Now I know that I left some of you hanging last week on this little cup thing. I knew that my close friends and family would know what this cup is and the significance it had…to me anyway–but they were banned from telling what they knew. It would have been cheating anyway.
So I’ll tell you.
Years ago, I did some intense research for a book I was writing called, “Ellie’s Gold.” It took place in the year 1897 when the Utah pioneers had officially been in the valley for 50 years. Salt Lake City had a huge Jubilee celebration that lasted nearly a week. The activities included parades, fireworks, games, exhibits, parties, carnivals, and concerts…just to name a few. I’d read in and old newspaper that in commemoration of the event, the city had a special “Jubilee Cup” made that showed scenes from the “old pioneer days.” If a person wanted one–back in 1897–they had to mail order it for $1.00. In my book, I had the family send for one. When it arrived, this is what Ellie said:
Now, I’d seen one of these cups in the Pioneer museum many years ago and it made my heart just skip a beat. There it was–for real. I even got so brave as to ask the lady at the desk if I could look at it up close and maybe even touch it…just for a second. She looked like I’d pinched her cat and said, “Why no dear.” She was a terrible sharer.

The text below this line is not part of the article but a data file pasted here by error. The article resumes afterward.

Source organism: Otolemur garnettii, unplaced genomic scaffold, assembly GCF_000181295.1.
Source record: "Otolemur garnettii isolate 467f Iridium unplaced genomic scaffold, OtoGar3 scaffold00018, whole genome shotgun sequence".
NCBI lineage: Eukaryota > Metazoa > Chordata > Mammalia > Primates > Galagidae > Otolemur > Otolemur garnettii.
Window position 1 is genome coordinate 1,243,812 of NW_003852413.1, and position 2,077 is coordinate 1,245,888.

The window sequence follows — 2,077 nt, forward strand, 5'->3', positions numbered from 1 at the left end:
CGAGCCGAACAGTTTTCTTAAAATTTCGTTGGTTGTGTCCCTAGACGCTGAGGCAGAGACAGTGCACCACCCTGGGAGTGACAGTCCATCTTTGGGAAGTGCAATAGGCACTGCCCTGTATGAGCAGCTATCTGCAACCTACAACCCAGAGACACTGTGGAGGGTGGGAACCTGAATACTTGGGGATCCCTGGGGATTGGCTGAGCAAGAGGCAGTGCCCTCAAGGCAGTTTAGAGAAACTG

I was crushed.
So there we were, April and I, a zillion years later in the antique shop and there it sat behind the glass case.
Only this time, the lady said, “Would you like to hold it?”
“YES!” I said. There’s a slight chance I might have screamed a little. But the lady just smiled at me and put the cup in my hand. A real live, 106 year old Jubilee cup, that somebody ordered from the newspaper, and drank water out of for a long, long time and then tucked away in the attic somewhere until it was clean forgotten, for years and years by almost everybody.
And it’s my very own now.
If you come over, I’ll let you hold it…
because some people know how to share real good.